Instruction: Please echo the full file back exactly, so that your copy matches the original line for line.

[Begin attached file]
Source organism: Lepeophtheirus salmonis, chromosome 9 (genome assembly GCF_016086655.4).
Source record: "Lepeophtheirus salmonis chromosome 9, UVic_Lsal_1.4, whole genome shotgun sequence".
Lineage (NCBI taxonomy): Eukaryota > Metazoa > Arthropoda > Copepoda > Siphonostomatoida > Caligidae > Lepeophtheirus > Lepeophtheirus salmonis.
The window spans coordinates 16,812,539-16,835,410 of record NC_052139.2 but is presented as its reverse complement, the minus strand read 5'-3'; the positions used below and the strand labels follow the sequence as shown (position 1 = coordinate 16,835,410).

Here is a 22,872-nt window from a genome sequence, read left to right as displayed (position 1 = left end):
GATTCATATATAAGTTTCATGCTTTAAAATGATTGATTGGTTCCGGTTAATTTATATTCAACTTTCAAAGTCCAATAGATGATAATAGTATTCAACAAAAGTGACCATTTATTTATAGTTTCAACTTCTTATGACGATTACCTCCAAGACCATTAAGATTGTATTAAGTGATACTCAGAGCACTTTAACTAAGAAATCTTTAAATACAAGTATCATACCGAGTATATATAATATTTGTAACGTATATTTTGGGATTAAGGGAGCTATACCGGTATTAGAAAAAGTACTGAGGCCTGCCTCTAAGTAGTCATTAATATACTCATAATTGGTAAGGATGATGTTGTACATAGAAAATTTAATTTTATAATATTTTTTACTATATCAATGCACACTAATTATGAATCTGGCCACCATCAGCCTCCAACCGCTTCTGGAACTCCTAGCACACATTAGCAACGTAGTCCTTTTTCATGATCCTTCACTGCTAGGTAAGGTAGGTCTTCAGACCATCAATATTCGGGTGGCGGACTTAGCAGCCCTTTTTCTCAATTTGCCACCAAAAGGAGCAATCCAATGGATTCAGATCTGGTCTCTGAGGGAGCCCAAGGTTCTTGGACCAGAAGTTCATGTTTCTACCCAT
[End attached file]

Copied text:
Source organism: Lepeophtheirus salmonis, chromosome 9 (genome assembly GCF_016086655.4).
Source record: "Lepeophtheirus salmonis chromosome 9, UVic_Lsal_1.4, whole genome shotgun sequence".
Lineage (NCBI taxonomy): Eukaryota > Metazoa > Arthropoda > Copepoda > Siphonostomatoida > Caligidae > Lepeophtheirus > Lepeophtheirus salmonis.
The window spans coordinates 16,812,539-16,835,410 of record NC_052139.2 but is presented as its reverse complement, the minus strand read 5'-3'; the positions used below and the strand labels follow the sequence as shown (position 1 = coordinate 16,835,410).

Here is a 22,872-nt window from a genome sequence, read left to right as displayed (position 1 = left end):
GATTCATATATAAGTTTCATGCTTTAAAATGATTGATTGGTTCCGGTTAATTTATATTCAACTTTCAAAGTCCAATAGATGATAATAGTATTCAACAAAAGTGACCATTTATTTATAGTTTCAACTTCTTATGACGATTACCTCCAAGACCATTAAGATTGTATTAAGTGATACTCAGAGCACTTTAACTAAGAAATCTTTAAATACAAGTATCATACCGAGTATATATAATATTTGTAACGTATATTTTGGGATTAAGGGAGCTATACCGGTATTAGAAAAAGTACTGAGGCCTGCCTCTAAGTAGTCATTAATATACTCATAATTGGTAAGGATGATGTTGTACATAGAAAATTTAATTTTATAATATTTTTTACTATATCAATGCACACTAATTATGAATCTGGCCACCATCAGCCTCCAACCGCTTCTGGAACTCCTAGCACACATTAGCAACGTAGTCCTTTTTCATGATCCTTCACTGCTAGGTAAGGTAGGTCTTCAGACCATCAATATTCGGGTGGCGGACTTAGCAGCCCTTTTTCTCAATTTGCCACCAAAAGGAGCAATCCAATGGATTCAGATCTGGTCTCTGAGGGAGCCCAAGGTTCTTGGACCAGAAGTTCATGTTTCTACCCAT